Catalogue of Dreams – devised theatre for the Canberra Centenary 2013 by Urban Theatre Projects, based in Sydney. Co-Directors: Rosie Dennis and Alicia Talbot.
Performances at Courtyard Studio, Canberra Theatre Centre.
Previews: Saturday July 13 and Tuesday July 16, 8:15pm
Opening: Wednesday July 17, 8:15pm
Season: Thursdays – Saturdays July 18-27, 8:15pm
Preview by Frank McKone
The history of Urban Theatre Projects can be seen at
the group’s 30 years of work explains why Centenary Director Robyn
Archer approached Alicia Talbot more than two years ago for a theatre
piece from Sydney, as part of the program of works representing a wide
range of Australian local communities for the celebration of Canberra,
the nation’s capital.
Rosie Dennis tells me that Catalogue of Dreams
is ‘contemporary theatre’, collaborative and ‘devised’ – different from
the standard convention of an audience watching a performance through a
'fourth wall'. The audience in the Courtyard Studio will find
themselves integrated in the acting space as if they are in the Family
Court with the young Canberra people who find themselves in difficult
Though for many theatre-goers in
Canberra the tradition of this form of theatre – going back to at least
Carol Woodrow’s company Fool’s Gallery in the 1970s – will not be a surprise, the keyword for this production is the Dreams of the title. As a Centenary piece, there are two aspects which make it clearly ‘different’.
instead of showing off something that represents the community where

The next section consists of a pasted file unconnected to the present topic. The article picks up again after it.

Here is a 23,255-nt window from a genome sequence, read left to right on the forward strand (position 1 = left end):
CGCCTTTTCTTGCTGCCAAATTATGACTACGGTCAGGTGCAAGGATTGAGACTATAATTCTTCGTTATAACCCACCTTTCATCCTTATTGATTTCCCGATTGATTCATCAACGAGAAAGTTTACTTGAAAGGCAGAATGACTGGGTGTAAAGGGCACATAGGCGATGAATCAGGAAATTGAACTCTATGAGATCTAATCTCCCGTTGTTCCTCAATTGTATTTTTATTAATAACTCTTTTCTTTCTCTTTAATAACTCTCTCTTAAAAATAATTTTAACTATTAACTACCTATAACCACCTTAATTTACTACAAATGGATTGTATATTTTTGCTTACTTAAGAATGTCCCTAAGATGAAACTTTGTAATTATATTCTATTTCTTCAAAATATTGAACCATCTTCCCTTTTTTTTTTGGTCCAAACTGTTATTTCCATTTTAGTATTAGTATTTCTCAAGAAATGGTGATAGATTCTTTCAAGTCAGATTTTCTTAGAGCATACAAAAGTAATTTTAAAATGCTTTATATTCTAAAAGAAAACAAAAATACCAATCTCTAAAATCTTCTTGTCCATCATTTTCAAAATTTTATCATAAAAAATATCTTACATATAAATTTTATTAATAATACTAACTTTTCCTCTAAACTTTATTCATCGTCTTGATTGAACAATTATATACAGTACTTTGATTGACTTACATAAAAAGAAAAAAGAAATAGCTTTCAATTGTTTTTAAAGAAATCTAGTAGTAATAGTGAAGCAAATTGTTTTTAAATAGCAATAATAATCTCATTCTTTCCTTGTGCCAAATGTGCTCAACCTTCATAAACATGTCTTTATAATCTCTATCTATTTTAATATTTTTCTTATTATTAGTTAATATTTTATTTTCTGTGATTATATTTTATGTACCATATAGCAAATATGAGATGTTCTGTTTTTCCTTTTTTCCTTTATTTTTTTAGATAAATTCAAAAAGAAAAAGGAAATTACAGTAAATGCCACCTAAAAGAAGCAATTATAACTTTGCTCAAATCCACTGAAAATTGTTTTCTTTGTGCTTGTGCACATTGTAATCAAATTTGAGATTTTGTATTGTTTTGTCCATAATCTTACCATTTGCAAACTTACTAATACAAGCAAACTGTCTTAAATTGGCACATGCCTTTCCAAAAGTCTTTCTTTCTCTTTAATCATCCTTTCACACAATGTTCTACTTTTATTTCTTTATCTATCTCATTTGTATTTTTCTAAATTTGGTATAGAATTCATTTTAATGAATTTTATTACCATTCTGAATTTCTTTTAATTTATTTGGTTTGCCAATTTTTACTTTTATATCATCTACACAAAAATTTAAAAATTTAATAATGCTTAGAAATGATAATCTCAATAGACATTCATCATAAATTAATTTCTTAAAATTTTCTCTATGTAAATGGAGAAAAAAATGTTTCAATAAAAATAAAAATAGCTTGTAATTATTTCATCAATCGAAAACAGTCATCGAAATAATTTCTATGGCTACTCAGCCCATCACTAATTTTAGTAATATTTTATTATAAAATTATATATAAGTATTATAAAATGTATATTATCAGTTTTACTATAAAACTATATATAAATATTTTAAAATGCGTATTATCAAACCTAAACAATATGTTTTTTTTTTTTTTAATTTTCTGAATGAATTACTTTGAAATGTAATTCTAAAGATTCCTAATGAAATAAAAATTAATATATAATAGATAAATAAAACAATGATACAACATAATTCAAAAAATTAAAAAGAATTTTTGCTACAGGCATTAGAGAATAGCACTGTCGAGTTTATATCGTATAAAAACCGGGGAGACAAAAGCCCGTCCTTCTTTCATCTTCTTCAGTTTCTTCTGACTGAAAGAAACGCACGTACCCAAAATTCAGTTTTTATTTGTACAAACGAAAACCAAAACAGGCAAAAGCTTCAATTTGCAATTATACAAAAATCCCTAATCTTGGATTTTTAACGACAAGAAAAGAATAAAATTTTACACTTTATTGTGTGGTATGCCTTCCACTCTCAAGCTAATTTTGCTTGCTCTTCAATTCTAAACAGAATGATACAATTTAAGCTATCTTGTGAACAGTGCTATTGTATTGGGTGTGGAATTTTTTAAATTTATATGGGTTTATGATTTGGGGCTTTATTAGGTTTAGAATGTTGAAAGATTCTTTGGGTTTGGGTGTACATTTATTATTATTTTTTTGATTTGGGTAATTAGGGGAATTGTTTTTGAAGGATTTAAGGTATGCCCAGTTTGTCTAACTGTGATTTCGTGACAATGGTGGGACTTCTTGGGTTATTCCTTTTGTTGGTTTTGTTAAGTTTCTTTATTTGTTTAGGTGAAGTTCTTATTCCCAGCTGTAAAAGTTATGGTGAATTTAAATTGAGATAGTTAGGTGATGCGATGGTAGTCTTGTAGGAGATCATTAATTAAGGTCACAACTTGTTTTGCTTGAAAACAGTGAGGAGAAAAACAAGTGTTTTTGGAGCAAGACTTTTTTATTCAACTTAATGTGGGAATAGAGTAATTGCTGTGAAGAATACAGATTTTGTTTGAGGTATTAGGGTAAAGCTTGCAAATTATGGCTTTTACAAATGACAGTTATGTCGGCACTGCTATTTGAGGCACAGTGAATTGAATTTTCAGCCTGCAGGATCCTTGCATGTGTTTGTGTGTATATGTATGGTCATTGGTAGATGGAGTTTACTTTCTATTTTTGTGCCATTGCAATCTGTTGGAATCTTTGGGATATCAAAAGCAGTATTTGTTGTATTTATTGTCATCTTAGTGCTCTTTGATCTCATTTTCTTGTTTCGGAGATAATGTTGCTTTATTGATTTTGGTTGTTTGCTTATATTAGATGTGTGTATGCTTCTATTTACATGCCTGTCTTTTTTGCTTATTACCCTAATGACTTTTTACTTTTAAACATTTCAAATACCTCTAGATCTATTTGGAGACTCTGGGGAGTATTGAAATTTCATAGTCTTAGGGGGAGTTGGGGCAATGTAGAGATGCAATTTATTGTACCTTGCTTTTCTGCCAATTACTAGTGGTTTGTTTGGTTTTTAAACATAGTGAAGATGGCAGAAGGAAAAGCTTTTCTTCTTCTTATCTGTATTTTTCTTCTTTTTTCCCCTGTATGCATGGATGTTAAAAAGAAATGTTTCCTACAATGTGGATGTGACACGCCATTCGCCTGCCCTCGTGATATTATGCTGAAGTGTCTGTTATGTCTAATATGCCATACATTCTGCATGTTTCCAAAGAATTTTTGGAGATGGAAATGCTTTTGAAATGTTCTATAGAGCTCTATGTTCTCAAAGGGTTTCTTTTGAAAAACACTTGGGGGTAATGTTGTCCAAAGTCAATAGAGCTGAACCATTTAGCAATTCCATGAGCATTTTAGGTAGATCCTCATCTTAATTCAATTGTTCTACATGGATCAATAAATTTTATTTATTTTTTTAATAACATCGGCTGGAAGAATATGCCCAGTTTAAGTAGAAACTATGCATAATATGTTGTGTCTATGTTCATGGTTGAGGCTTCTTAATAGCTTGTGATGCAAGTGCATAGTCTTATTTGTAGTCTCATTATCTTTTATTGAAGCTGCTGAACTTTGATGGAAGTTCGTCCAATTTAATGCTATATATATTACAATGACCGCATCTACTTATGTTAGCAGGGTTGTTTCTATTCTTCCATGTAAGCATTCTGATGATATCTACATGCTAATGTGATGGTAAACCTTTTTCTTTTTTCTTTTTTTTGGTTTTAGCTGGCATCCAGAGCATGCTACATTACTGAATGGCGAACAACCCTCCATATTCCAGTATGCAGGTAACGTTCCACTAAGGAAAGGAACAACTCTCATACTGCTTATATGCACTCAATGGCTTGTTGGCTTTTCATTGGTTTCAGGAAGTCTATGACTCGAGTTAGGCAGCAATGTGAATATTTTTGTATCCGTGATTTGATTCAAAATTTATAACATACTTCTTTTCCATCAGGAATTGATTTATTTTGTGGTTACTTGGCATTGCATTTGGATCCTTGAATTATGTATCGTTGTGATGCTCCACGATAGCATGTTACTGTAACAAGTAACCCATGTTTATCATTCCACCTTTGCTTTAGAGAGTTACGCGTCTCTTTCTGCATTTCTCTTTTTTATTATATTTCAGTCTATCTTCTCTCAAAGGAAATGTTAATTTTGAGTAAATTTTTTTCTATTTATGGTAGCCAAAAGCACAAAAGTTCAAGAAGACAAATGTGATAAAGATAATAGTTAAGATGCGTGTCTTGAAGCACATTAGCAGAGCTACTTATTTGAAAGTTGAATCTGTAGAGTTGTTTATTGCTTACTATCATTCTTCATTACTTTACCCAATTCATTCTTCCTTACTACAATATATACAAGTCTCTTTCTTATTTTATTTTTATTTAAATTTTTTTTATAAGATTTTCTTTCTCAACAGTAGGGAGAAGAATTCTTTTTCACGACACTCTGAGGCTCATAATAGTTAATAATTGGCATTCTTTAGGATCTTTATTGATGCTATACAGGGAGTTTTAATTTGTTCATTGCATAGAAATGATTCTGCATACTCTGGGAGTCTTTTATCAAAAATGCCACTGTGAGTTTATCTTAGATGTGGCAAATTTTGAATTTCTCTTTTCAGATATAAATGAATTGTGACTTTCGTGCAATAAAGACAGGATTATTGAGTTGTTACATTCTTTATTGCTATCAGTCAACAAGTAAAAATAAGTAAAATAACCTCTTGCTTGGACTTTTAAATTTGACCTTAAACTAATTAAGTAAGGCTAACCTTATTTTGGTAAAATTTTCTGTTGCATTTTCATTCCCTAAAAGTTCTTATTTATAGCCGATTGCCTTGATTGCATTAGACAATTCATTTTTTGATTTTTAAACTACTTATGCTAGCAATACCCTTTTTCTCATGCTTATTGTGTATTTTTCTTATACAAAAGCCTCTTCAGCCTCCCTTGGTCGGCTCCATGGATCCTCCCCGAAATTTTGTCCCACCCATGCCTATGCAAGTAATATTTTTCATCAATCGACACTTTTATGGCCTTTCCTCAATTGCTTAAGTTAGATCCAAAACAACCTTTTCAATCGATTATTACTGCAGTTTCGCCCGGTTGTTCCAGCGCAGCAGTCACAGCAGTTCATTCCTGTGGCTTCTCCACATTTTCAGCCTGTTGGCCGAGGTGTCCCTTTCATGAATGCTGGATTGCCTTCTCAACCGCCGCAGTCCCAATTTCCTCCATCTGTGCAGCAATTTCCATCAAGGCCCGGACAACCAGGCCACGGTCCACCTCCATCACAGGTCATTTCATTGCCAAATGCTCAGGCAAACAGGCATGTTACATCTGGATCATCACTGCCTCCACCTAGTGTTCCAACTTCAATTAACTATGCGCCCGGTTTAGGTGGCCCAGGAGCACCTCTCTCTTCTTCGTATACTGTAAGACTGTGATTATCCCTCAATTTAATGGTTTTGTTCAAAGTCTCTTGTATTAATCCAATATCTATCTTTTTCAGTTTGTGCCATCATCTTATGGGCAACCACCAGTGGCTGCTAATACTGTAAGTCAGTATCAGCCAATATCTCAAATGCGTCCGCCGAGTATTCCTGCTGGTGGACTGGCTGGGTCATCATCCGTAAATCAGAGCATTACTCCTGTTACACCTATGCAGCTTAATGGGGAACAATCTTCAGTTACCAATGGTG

the theatre company resides, such as we saw in the Northern Territory’s
contribution, Wulamanayuwi and the Seven Pamanui by Jason De
Santis, Talbot and Dennis have worked here for some 12 months with local
performers starting from issues that face young people dealing with
bureaucracy and the law.
The result is a scripted work,
now in solid rehearsal as I write, largely written up by Dennis, which
is entirely appropriate in the Canberra context – raising concerns for
us about the centre of government 100 years on – while also being
relevant to audiences around the country. Anyone who has ever had to
explain again and again to, say, Centrelink officers, to police
officers, to lawyers or in court hearings who they are, what has
happened to them, what they did and why, will appreciate this show.
But rather than this becoming another kind of ‘reality’ show, what Catalogue of Dreams
reveals is the disjunct between the playful dreamlike fantasy world
which is natural to teenagers, still naive and childlike in so many
ways, and the formal situations demanded by the system of laws and rules
of behaviour which constitute the ‘adult’ world. Here is a universal
theme, applicable to any human society as Wulamanayuwi showed us
in the Tiwi Islands. For anyone caught up in fraught circumstances, the
experience is surreal – as it will be for the audience in the Courtyard
space when this drama opens on 17th July.
performance, the work is essentially image-driven – not so much in the
form of multi-media presentations but rather through creating images in
the minds of those observing through text and story, voice-over and
devices such as masks. In this sense, it seems to me, this Urban
Theatre project is not so different from the long tradition of street
theatre going back to the commedia dell’arte of centuries ago, with its
combination of humour and absurdity, now in a modern context.
Though personally I’ll be travelling – perhaps following my own fantasies – while Catalogue of Dreams is on stage, I feel disappointed to miss what should be a fascinating and significant production.
© Frank McKone, Canberra